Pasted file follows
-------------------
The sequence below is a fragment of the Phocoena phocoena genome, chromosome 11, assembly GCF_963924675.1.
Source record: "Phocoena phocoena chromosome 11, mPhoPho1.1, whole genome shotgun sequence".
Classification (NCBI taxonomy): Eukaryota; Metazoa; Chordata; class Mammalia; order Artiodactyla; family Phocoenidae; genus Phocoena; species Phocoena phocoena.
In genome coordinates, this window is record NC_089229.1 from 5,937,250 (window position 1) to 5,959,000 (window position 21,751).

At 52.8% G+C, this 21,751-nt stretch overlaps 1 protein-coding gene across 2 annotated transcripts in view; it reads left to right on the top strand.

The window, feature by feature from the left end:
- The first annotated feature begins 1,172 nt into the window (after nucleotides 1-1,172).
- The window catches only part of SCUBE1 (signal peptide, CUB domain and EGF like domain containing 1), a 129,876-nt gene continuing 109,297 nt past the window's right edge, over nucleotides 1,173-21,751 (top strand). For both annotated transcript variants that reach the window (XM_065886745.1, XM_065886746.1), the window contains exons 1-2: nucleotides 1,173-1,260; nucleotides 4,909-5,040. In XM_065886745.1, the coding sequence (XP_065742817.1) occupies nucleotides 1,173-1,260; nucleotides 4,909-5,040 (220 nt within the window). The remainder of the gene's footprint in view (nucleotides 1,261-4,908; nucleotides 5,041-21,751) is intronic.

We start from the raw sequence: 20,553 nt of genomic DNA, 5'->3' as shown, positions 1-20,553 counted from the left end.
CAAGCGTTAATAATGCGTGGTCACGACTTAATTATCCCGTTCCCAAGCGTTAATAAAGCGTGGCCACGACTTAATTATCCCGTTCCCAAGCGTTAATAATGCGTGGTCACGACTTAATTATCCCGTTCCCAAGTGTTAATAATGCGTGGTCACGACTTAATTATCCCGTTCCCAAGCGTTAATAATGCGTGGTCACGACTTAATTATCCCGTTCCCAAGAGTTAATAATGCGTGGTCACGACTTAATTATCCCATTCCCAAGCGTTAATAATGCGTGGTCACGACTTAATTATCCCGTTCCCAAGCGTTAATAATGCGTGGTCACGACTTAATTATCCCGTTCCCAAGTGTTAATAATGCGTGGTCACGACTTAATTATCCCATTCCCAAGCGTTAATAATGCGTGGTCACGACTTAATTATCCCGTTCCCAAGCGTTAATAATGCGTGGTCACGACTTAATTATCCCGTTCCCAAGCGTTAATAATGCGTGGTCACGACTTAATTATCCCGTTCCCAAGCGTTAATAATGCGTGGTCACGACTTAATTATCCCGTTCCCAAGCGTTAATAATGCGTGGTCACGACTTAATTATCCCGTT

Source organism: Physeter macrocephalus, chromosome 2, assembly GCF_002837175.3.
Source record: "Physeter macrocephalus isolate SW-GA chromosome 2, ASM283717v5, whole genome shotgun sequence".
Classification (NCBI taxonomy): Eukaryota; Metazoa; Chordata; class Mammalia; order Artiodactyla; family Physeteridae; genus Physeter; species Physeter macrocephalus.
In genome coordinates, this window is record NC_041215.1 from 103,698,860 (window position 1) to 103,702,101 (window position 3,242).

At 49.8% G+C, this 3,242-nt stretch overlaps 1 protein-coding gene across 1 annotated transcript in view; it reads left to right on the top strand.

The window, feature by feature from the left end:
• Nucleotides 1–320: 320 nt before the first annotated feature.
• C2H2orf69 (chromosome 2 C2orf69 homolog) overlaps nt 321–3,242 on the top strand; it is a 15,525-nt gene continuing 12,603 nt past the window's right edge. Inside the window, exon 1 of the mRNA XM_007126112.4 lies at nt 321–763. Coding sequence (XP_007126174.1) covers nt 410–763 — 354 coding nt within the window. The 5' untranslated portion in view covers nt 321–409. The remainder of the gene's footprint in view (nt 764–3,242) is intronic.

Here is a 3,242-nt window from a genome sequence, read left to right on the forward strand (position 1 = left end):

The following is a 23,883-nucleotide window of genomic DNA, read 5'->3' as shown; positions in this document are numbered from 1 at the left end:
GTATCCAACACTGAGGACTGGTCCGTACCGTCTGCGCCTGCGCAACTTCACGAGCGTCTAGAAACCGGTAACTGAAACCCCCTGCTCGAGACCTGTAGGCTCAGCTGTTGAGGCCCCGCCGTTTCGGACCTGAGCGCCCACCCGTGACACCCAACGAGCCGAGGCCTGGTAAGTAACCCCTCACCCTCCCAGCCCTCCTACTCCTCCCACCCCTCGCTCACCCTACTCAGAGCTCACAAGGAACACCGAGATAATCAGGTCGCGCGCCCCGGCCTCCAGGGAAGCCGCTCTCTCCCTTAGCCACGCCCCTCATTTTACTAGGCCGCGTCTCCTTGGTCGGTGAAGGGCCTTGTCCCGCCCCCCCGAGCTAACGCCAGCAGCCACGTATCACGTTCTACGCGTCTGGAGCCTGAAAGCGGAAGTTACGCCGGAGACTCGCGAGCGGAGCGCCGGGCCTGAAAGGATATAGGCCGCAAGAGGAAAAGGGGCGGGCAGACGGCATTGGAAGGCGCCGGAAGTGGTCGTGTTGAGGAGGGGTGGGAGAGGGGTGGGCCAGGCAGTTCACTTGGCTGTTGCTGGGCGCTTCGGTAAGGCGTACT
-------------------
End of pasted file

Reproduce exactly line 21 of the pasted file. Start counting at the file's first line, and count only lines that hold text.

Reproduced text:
GTATCCAACACTGAGGACTGGTCCGTACCGTCTGCGCCTGCGCAACTTCACGAGCGTCTAGAAACCGGTAACTGAAACCCCCTGCTCGAGACCTGTAGGCTCAGCTGTTGAGGCCCCGCCGTTTCGGACCTGAGCGCCCACCCGTGACACCCAACGAGCCGAGGCCTGGTAAGTAACCCCTCACCCTCCCAGCCCTCCTACTCCTCCCACCCCTCGCTCACCCTACTCAGAGCTCACAAGGAACACCGAGATAATCAGGTCGCGCGCCCCGGCCTCCAGGGAAGCCGCTCTCTCCCTTAGCCACGCCCCTCATTTTACTAGGCCGCGTCTCCTTGGTCGGTGAAGGGCCTTGTCCCGCCCCCCCGAGCTAACGCCAGCAGCCACGTATCACGTTCTACGCGTCTGGAGCCTGAAAGCGGAAGTTACGCCGGAGACTCGCGAGCGGAGCGCCGGGCCTGAAAGGATATAGGCCGCAAGAGGAAAAGGGGCGGGCAGACGGCATTGGAAGGCGCCGGAAGTGGTCGTGTTGAGGAGGGGTGGGAGAGGGGTGGGCCAGGCAGTTCACTTGGCTGTTGCTGGGCGCTTCGGTAAGGCGTACT